Not permitted to speak publicly. Is there anything behind this?

In the NYC hospital shooting I read the following:

What does that last bit mean in reality? Does it mean exactly what it says and the surgeons would be reprimanded if identified? Or is it an unofficial way for the hospital to communicate with the press without bearing liability for anything said? I see these statements so often and I always think why would anyone risk their job to feed stuff to the media? Which is when I began to think there was more to it. So am I right to be suspicious or am I thinking too cynically?

Generally, after an event like this, the management does not want rumors being spread, so they only allow certain people to comment. If you were identified, you could be reprimanded or fired.

In this case, there would also be HIPPA concerns.

Not to mention HIPAA concerns. :smiley:

The “the surgeons, who spoke on the condition of anonymity because they were not permitted to speak publicly” are not speaking on behalf of the hospital. If they gave their names and affiliation with the hospital it could be taken as they were a spokesperson for the hospital. The hospital does have spokespeople who are paid and follow specific procedures on what may be said and when, usually vetted by lawyers.

In short, since the lawyers can’t control what the doctors say, the doctors can’t identify themselves with the hospital. Of course, being doctors has nothing to do with it; the same restrictions would apply to the janitors as well (although only the most unreliable news organizations are going to elicit information from janitors).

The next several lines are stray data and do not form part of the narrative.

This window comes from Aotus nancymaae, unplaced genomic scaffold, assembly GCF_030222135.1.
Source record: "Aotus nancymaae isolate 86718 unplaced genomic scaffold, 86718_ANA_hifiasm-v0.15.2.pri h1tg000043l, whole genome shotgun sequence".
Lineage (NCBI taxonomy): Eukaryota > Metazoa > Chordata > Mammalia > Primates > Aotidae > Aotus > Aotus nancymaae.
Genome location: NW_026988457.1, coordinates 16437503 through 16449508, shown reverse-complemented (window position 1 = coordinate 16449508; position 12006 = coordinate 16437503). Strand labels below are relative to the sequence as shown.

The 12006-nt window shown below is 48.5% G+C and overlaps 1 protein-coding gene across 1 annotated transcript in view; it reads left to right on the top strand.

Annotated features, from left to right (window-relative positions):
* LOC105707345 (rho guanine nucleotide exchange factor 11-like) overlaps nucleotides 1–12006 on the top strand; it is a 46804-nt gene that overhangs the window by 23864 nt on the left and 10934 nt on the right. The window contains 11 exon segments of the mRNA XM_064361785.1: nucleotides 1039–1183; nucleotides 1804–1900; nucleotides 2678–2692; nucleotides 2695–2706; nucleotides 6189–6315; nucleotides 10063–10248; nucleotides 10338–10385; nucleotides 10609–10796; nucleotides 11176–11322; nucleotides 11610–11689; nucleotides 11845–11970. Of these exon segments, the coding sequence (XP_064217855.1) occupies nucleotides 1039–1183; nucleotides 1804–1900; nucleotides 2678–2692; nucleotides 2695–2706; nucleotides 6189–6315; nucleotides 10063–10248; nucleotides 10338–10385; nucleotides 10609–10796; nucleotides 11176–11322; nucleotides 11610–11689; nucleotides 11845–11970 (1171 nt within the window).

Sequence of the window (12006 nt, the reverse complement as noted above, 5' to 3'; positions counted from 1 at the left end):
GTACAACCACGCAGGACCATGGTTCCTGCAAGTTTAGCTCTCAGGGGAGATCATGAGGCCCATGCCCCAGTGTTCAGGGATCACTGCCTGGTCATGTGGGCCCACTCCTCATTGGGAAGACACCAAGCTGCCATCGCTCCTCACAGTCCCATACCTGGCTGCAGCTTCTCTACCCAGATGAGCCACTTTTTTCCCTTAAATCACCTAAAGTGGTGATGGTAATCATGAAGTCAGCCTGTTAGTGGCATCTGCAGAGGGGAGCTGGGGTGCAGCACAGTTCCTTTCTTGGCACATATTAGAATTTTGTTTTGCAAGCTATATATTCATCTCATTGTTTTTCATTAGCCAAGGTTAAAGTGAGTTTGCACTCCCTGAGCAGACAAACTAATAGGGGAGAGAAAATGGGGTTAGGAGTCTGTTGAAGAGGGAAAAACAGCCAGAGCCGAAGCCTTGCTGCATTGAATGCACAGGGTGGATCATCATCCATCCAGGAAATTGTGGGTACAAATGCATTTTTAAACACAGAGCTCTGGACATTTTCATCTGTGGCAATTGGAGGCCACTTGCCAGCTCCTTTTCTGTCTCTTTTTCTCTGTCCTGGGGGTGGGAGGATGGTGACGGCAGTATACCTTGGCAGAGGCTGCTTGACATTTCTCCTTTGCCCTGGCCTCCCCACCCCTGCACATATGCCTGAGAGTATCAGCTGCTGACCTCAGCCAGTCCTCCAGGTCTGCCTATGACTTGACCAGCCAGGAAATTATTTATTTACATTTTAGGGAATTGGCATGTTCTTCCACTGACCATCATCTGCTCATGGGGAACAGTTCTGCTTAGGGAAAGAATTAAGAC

I’ve worked for a major corporation which had anyone who spoke on their behalf go thru ‘press training’, part of which was how to deflect/defer/ignore any question you don’t want to answer like those that are off the topic of what you’re there to discuss or want more details than you want/allowed to disclose. For examples of this, just watch any politician.

If you’re saying your affiliated with the company, then it sounds like you’re speaking on their behalf. If you haven’t done it before, it’s real easy to make your opinion sound like the company’s &/or accidentally give out information that you shouldn’t.

In my world (events - races, parades, festivals, etc.) that can even include what you’re wearing. If you’re wearing last year’s event shirt, with a rival then-sponsor’s logo on it it’s not good if the current sponsor sees that.

The federal agency that I work for does not permit me to speak to the press about agency business (absent some special permission, I suppose). There might be employment consequences if I violate this rule.

Same for me, except I worked for a state agency. We were told that if the press asked us any questions related to work, we were supposed to refer them to the departmental spokesman and make no further comment. It was never an issue with me because I was never asked any questions by the press.

Maybe in your world. In my world, “affiliated” means that you DON’T work for the company, and therefore cannot speak for it; rather, your connection is something less–maybe you’re a vendor, or contractor, or something like that.

I’ve always felt that affiliated meant there was an ownership connection. Associated means that the connection is non-ownership like a vendor or contractor.

I am not allowed to talk about my current job on any social media because I am not vetted to present the company’s viewpoints accurately. “Accurately” meaning “how the corporate attorneys and management want the company to sound.”

I think you just proved my point.